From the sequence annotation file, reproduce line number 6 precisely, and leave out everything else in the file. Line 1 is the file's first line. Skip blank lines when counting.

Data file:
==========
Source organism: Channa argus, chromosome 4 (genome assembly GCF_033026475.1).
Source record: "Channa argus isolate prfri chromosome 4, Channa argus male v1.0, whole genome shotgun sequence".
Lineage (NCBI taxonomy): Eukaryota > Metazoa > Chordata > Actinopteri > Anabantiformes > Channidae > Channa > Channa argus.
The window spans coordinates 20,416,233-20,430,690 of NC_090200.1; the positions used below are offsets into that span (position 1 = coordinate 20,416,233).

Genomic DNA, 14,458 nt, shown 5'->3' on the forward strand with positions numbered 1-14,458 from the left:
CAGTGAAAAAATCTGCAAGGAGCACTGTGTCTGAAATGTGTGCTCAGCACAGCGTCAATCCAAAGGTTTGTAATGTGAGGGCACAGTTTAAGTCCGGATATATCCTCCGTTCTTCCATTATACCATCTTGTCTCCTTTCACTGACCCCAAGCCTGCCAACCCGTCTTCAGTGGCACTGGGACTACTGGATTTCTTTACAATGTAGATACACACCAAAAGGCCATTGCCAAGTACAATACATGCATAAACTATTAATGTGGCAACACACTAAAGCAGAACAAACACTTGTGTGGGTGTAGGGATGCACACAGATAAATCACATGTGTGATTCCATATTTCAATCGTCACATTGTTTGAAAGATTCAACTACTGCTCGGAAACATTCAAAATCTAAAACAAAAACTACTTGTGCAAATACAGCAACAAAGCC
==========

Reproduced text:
CAGTGAAAAAATCTGCAAGGAGCACTGTGTCTGAAATGTGTGCTCAGCACAGCGTCAATCCAAAGGTTTGTAATGTGAGGGCACAGTTTAAGTCCGGATATATCCTCCGTTCTTCCATTATACCATCTTGTCTCCTTTCACTGACCCCAAGCCTGCCAACCCGTCTTCAGTGGCACTGGGACTACTGGATTTCTTTACAATGTAGATACACACCAAAAGGCCATTGCCAAGTACAATACATGCATAAACTATTAATGTGGCAACACACTAAAGCAGAACAAACACTTGTGTGGGTGTAGGGATGCACACAGATAAATCACATGTGTGATTCCATATTTCAATCGTCACATTGTTTGAAAGATTCAACTACTGCTCGGAAACATTCAAAATCTAAAACAAAAACTACTTGTGCAAATACAGCAACAAAGCC